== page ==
Uku Lember received the 2012-13 AABS Dissertation Grant to complete his dissertation, “Silenced Ethnicity: Russian-Estonian Intermarriages in Soviet Estonia (an Oral History).” The AABS Dissertation Grant was crucial to his research — it enabled him to conduct and transcribe the follow-up oral history interviews that form the empirical basis for his work. Uku defended his dissertation at Central European University (Budapest) in Fall 2014. My doctoral dissertation historicizes the tense coexistence of Estonians and Russian-speakers in Estonia. It is based on semi-structured life-story interviews with representatives of families that blended “Estonian local” and “Russian newcomer” backgrounds. My research traces the emergence and existence of two parallel but intermingled linguistically marked societies in Soviet Estonia. My dissertation highlights interactions, exchanges and negotiations in multi-cultural settings in favour of nationally bounded explanations; it seeks to flesh out concrete and diverse individual lives by looking at identifications with culturally available patterns. The work focuses on the period of “late socialism” – the time between Stalinism and perestroika. Uku was the Telluride Association...

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Posted on Nov 19, 2014

Art Patronage of the Tallinn Brotherhood of the Black Heads

Lehti Keelmann, an Art History Ph.D. candidate at the University of Michigan in Ann Arbor, received a 2014 AABS Dissertation Grant. She is investigating art patronage of the Tallinn Brotherhood of the Black Heads during the 15th and 16th centuries.  Single, and ambitious, these young, wealthy men sought to make their mark. The Brotherhood consisted mostly of sons of town councilors who maintained an active role in the town’s cultural landscape, whether through equestrian processionals or setting up a “Christmas tree” in Tallinn’s town square.  The Brotherhood was deeply ingrained in the social fabric of the town, charged with defending the town as its militia, sponsoring local monasteries and churches as a confraternity, brokering trade as a merchant organization, and ultimately, participating in the business of acquiring luxury articles such as altarpieces. Lehti’s research trip to Tallinn allowed her to finish the principal archival research for her dissertation and to complete essential visual analysis on the two altarpieces co-commissioned by the Brotherhood of the Black Heads. The art commissioned by...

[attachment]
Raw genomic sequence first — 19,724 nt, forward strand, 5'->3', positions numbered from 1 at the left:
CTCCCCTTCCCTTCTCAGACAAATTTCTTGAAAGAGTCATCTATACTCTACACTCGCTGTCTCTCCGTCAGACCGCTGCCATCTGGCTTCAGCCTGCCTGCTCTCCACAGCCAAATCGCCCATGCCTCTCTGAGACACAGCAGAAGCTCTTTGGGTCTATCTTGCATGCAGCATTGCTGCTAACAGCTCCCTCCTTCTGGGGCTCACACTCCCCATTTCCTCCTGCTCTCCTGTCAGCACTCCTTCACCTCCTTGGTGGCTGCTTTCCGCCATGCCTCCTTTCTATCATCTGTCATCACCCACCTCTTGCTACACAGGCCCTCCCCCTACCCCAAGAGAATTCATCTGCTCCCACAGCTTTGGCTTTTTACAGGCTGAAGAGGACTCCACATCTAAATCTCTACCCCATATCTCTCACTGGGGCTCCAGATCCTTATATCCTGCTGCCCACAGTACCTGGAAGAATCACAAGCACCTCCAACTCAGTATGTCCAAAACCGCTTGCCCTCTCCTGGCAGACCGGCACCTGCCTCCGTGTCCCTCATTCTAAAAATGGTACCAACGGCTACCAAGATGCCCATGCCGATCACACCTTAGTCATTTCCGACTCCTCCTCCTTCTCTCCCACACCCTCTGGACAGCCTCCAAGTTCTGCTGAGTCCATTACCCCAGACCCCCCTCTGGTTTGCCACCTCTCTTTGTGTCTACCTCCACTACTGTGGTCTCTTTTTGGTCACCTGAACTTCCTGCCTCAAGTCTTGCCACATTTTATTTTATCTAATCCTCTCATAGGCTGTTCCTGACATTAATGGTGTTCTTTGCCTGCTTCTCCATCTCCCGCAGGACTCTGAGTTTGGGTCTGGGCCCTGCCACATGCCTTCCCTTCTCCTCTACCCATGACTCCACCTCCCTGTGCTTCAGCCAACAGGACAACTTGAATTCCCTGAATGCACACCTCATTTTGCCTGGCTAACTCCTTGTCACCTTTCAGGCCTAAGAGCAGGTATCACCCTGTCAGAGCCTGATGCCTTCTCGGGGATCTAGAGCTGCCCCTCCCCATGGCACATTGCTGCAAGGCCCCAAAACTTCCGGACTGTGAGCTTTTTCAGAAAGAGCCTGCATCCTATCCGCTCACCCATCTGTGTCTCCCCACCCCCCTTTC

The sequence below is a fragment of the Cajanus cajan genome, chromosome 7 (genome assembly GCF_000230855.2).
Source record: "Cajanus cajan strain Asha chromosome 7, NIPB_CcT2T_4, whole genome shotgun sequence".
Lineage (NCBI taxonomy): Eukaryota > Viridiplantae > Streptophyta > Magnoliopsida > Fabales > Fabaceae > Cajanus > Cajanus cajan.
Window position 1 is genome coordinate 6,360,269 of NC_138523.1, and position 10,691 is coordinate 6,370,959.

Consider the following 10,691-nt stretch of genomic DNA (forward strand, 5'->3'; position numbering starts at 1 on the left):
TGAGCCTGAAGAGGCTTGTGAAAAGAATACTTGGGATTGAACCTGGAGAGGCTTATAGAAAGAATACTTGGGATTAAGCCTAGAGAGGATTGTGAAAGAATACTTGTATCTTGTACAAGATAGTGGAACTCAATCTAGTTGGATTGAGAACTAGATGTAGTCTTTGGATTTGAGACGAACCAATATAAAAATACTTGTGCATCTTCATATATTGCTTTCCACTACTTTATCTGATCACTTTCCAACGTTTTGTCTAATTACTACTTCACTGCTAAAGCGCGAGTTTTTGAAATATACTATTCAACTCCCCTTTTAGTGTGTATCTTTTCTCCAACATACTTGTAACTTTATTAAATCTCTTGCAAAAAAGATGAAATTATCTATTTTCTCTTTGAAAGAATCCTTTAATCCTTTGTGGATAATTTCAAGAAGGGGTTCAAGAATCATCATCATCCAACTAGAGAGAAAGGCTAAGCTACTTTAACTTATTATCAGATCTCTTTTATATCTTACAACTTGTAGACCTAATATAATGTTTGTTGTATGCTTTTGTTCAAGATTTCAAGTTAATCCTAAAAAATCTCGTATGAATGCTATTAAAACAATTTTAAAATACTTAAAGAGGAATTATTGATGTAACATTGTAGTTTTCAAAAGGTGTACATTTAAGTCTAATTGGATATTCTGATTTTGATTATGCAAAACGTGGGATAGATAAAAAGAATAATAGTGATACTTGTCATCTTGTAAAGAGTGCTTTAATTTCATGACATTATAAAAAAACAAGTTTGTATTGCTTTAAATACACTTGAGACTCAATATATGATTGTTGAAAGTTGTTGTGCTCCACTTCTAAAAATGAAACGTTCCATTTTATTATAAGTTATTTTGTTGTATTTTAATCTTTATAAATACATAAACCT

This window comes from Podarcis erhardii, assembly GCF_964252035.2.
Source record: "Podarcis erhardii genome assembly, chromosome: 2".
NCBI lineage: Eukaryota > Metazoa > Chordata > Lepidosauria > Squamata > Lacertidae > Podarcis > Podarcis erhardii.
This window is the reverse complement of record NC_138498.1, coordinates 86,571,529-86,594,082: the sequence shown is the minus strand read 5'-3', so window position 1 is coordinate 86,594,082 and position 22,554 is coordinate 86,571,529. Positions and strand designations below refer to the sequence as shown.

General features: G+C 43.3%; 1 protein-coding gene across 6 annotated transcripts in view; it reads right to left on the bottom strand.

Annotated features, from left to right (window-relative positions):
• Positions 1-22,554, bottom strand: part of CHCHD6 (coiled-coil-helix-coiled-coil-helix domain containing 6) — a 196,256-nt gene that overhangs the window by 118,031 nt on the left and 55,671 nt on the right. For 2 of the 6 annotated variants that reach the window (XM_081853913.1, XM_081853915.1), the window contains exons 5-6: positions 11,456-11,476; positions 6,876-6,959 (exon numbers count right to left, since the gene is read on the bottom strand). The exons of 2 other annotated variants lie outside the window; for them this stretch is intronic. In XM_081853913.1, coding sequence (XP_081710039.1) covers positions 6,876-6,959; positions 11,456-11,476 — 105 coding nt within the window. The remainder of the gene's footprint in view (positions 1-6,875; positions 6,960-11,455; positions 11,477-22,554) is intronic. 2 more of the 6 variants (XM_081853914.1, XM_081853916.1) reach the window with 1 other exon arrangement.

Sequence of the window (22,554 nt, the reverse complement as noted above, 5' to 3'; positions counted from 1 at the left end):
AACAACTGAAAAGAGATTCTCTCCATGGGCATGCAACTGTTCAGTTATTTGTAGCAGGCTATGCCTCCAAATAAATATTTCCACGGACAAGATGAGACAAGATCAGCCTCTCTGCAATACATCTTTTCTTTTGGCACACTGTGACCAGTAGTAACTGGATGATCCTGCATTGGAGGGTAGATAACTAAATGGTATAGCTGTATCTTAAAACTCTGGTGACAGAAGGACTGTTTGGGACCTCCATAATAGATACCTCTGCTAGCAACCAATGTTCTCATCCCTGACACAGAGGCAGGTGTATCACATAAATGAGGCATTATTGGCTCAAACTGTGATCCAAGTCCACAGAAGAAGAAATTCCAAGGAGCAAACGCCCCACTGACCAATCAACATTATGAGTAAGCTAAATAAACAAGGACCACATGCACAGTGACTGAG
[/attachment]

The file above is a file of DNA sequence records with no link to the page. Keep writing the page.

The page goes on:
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Posted on Nov 6, 2014

Latvian Emigrant Identity and Ideas that Shape the Latvian State

Iveta Kesane, recipient of the 2014 Grundmanis Postgraduate Fellowship, is completing her PhD in Sociology at Kansas State University.  She is currently conducting field work for her dissertation, carrying out public narrative analysis and interviews with people who emigrated from Latvia in the last two decades, as well as those who have remained in Latvia. For my doctoral studies I study emigration phenomenon from Latvia. In order to understand particular contexts in which emigrants have been articulating their self and identity, my dissertation will look at the state of Latvia itself, the ideas on which it has been rebuilt, how these ideas shaped particular loyalties of the state towards people and various organizations (e.g. national, global/international bodies), and how this has influenced the negotiation (relationship) between the state and its people/citizens. I seek to find out whether discrepancy between meanings which guide the conduct of the state and meanings which guide the conduct of people/citizens has shaped emigration not just as a socio-economic phenomenon but also as a cultural...